Viola Karuri [Photo: Instagram]

The combination of a gorgeous voice, beautiful face and a quick mind can sometimes find a home in the same person. You put all that together, voila! You get Viola.

An avid environmentalist, Viola Karuri is also a singer, songwriter, recording engineer and a concert and TV producer.

“I create music from actual experiences and the genre is always some version of Afro-pop beat or ballad,” she explains.

In 2017, using her signature style, she was propelled to mainstream stardom when she adapted the mega-hit Despacito into Swahili, which grew her fan base and exposed her to new listeners. This was quickly followed by Nitakungojea, Nakupenda, Y.O.L.O, Azizi, Thank you, among others.

She then went off the music radar.

Viola Karuri [Photo: Instagram]

After a one-year hiatus, she is back, bigger and better. She recently released her latest single I like it, shot by Director Joowzey, produced by Kimambo while the ace Lucas Bikedo mixed and mastered it.

“The break was me taking stock of my career, reorganising my thoughts and deciding on the direction I’d like to take. It’s important to take a step back every once in a while just to make sure you’re heading in your intended direction. And see the results of my hiatus? I Like It is a piece of magic!” she exclaims.

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This firm believer that music shouldn’t just be heard but felt and experienced, fell in love with the arts at a tender age and began her professional career at the prestigious Berklee College of Music where she studied Vocal Performance, as well as Music Production and Engineering.

Viola Karuri [Photo: Instagram]

Her deep love for the beat was nurtured by listening to such greats as African legend Tshala Muana, and nudged by her standard 4 class teacher, Mrs Kago.

“When I was around eight, I watched Tshala Muana’s Dezo Dezo music video. It’s an extremely vivid early childhood memory, and I’m very lucky that my music teacher was able to capture the talent and nurture it. Throughout primary and high schools, I lived for the music festival,” she says of her journey.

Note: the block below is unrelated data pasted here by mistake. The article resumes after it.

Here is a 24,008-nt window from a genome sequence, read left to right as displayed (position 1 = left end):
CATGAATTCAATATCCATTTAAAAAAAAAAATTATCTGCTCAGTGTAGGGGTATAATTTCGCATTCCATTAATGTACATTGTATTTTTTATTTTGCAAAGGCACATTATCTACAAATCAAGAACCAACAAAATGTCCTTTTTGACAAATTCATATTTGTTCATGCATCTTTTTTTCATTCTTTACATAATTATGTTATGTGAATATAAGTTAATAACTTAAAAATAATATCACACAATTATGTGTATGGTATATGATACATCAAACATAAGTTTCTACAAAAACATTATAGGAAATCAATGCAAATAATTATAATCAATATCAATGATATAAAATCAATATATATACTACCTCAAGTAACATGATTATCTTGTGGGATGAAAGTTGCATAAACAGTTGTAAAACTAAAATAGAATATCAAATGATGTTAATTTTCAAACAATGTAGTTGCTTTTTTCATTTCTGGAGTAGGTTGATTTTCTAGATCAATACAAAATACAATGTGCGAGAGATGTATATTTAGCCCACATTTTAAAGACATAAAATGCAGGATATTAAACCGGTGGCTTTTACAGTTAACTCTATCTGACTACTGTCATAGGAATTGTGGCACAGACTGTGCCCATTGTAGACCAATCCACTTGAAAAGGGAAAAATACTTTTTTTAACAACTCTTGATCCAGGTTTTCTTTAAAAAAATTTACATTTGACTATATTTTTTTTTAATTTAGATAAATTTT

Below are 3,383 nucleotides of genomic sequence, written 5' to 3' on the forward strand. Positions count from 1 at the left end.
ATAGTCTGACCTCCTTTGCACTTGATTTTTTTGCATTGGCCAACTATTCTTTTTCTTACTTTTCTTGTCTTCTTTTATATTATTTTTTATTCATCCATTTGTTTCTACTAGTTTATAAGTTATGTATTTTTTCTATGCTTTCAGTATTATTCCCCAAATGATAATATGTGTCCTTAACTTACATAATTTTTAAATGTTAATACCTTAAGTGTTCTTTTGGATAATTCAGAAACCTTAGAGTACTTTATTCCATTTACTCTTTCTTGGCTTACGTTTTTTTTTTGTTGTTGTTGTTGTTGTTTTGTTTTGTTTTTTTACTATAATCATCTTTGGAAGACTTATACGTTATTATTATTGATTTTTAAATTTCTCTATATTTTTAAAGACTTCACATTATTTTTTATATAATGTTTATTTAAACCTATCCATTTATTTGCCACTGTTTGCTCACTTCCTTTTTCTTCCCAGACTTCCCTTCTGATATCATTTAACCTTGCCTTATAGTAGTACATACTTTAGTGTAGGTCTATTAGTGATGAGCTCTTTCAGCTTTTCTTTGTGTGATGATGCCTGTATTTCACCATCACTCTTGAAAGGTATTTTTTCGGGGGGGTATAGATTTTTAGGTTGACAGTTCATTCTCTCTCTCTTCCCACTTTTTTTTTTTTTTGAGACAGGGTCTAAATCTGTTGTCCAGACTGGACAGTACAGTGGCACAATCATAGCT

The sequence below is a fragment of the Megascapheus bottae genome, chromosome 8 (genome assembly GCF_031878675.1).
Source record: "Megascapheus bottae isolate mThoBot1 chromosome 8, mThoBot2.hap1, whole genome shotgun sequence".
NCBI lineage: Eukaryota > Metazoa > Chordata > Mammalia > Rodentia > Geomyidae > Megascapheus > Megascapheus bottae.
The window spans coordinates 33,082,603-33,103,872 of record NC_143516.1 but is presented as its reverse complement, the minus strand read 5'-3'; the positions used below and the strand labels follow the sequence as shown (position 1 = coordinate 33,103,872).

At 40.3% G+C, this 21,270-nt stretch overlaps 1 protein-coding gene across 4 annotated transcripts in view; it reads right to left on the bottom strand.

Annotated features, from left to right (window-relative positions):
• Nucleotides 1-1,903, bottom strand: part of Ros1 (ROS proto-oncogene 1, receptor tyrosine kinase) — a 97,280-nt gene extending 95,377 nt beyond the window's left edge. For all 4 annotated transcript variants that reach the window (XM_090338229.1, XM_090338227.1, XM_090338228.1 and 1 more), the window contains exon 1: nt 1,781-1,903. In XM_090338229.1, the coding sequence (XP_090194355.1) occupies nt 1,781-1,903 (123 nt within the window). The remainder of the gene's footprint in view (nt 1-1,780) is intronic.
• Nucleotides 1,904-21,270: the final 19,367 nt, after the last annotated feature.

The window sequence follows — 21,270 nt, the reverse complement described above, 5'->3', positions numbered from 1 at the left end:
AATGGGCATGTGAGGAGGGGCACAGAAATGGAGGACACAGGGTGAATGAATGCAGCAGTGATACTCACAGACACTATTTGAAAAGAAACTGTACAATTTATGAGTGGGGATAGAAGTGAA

In high school, they formed a five girl-group, Sobriety, which also featured popular singer Amani. They later parted ways as everyone chased their own ambitions. At Berklee, under the tutelage of Grammy award-winning musicians, she graduated with a Bachelor of Music degree in 2004.

“My musical journey has been a wave of wonderful highs and a good number of lows, but very fulfilling. I’ve worked with extremely talented people and look forward to working with lots more,” she says.

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Last year, she became Coke Studio’s first female music producer, a moment that was not only career-defining but also rewarding and empowering. As she says it was not just a win for her, it was a win for the African woman.

“To be honest this is typically a male-dominated field and until recently, women have been seen as singers, dancers or vixens. Many are now viewing and exploring the technical side as an avenue to pursue. I’m not special. I have been blessed to work with people to whom I have proved that my work is good as a producer, not as a female producer,” she says.

“Aside from the technical knowledge, it takes being aware of what is happening in music around you, world music trends. You also have to be good at arranging music,” she adds.

Viola Karuri [Photo: Instagram]

Viola has worked at Ei8ht Park Music in New York – USA as the recording engineer and studio set-up technician. In 2008 she self-produced her first 12-song album, Everything, has also worked at John Marshall sound where she got an opportunity to work with Phylicia Rashad on various projects.

She was also part of audio recordings of projects such as Harry Potter and the Deathly Harrows (2007) and Kingdom Of The Crystal Skull (2008). She has also recorded sound for film and worked on various sets with international talents such as De Niro and Naomi Campbell.

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All this has been a journey of ups and downs with the only regrets being the times she has done nothing, because mistakes are simply learning moments.

“If I was given a chance to advise my younger self I would tell her to never take anything serious, enjoy the ride and above all learn,” the self-confessed introvert adds.